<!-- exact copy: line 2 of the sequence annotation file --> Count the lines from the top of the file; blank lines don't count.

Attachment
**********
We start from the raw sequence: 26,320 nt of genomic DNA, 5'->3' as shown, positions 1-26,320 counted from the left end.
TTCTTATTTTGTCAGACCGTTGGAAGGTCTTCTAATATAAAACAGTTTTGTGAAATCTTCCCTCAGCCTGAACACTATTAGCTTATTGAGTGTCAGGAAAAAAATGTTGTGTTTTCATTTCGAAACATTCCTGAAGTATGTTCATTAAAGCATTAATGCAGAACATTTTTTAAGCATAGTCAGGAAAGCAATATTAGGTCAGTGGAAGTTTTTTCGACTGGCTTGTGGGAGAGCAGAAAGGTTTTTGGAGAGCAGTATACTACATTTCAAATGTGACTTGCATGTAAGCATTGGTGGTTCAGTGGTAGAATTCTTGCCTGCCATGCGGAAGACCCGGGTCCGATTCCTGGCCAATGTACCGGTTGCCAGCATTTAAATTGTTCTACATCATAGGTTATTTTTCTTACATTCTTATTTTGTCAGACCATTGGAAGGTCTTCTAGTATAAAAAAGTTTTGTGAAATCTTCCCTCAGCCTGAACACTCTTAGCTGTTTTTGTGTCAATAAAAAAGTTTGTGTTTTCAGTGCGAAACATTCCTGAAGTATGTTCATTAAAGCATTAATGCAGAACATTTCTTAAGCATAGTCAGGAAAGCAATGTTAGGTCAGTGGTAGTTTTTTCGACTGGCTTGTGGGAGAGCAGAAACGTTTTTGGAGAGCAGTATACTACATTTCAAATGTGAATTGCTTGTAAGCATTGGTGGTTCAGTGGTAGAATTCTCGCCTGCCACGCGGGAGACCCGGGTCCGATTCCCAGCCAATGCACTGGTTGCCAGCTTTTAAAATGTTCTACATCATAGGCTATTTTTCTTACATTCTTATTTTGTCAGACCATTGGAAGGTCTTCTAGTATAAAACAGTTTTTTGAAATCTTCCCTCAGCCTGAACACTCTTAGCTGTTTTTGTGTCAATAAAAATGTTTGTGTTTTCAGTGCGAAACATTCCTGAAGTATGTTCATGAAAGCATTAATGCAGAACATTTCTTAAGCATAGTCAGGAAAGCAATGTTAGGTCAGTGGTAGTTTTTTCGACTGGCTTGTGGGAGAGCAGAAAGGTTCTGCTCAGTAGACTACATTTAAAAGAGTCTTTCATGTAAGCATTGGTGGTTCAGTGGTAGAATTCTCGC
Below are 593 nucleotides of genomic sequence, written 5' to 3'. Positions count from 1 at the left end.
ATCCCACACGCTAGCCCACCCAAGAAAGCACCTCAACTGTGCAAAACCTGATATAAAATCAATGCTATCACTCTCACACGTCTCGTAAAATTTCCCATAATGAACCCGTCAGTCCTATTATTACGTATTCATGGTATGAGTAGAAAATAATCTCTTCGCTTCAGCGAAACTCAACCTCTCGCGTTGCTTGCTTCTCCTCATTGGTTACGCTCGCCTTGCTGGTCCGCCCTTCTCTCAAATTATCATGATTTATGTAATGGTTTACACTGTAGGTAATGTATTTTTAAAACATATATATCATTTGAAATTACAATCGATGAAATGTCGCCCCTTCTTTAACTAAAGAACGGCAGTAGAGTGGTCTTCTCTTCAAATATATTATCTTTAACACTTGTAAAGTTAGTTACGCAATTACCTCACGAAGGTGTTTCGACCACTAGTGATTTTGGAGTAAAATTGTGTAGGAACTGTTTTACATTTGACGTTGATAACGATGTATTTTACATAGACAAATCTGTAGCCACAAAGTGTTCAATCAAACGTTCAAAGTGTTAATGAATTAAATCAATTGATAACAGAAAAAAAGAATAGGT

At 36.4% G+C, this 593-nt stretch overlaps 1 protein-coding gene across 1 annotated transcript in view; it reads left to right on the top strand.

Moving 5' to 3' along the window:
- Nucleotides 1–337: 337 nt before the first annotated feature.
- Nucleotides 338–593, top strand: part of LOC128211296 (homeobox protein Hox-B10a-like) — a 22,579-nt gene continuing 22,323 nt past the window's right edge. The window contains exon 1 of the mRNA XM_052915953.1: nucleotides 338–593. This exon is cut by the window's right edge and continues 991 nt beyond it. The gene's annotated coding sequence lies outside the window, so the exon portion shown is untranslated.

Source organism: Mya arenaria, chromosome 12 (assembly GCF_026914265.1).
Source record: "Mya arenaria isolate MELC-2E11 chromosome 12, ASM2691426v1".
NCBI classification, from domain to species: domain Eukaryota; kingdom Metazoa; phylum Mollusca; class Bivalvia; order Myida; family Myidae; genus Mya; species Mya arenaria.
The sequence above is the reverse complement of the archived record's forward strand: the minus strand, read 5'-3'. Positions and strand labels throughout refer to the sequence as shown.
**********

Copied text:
TTCTTATTTTGTCAGACCGTTGGAAGGTCTTCTAATATAAAACAGTTTTGTGAAATCTTCCCTCAGCCTGAACACTATTAGCTTATTGAGTGTCAGGAAAAAAATGTTGTGTTTTCATTTCGAAACATTCCTGAAGTATGTTCATTAAAGCATTAATGCAGAACATTTTTTAAGCATAGTCAGGAAAGCAATATTAGGTCAGTGGAAGTTTTTTCGACTGGCTTGTGGGAGAGCAGAAAGGTTTTTGGAGAGCAGTATACTACATTTCAAATGTGACTTGCATGTAAGCATTGGTGGTTCAGTGGTAGAATTCTTGCCTGCCATGCGGAAGACCCGGGTCCGATTCCTGGCCAATGTACCGGTTGCCAGCATTTAAATTGTTCTACATCATAGGTTATTTTTCTTACATTCTTATTTTGTCAGACCATTGGAAGGTCTTCTAGTATAAAAAAGTTTTGTGAAATCTTCCCTCAGCCTGAACACTCTTAGCTGTTTTTGTGTCAATAAAAAAGTTTGTGTTTTCAGTGCGAAACATTCCTGAAGTATGTTCATTAAAGCATTAATGCAGAACATTTCTTAAGCATAGTCAGGAAAGCAATGTTAGGTCAGTGGTAGTTTTTTCGACTGGCTTGTGGGAGAGCAGAAACGTTTTTGGAGAGCAGTATACTACATTTCAAATGTGAATTGCTTGTAAGCATTGGTGGTTCAGTGGTAGAATTCTCGCCTGCCACGCGGGAGACCCGGGTCCGATTCCCAGCCAATGCACTGGTTGCCAGCTTTTAAAATGTTCTACATCATAGGCTATTTTTCTTACATTCTTATTTTGTCAGACCATTGGAAGGTCTTCTAGTATAAAACAGTTTTTTGAAATCTTCCCTCAGCCTGAACACTCTTAGCTGTTTTTGTGTCAATAAAAATGTTTGTGTTTTCAGTGCGAAACATTCCTGAAGTATGTTCATGAAAGCATTAATGCAGAACATTTCTTAAGCATAGTCAGGAAAGCAATGTTAGGTCAGTGGTAGTTTTTTCGACTGGCTTGTGGGAGAGCAGAAAGGTTCTGCTCAGTAGACTACATTTAAAAGAGTCTTTCATGTAAGCATTGGTGGTTCAGTGGTAGAATTCTCGC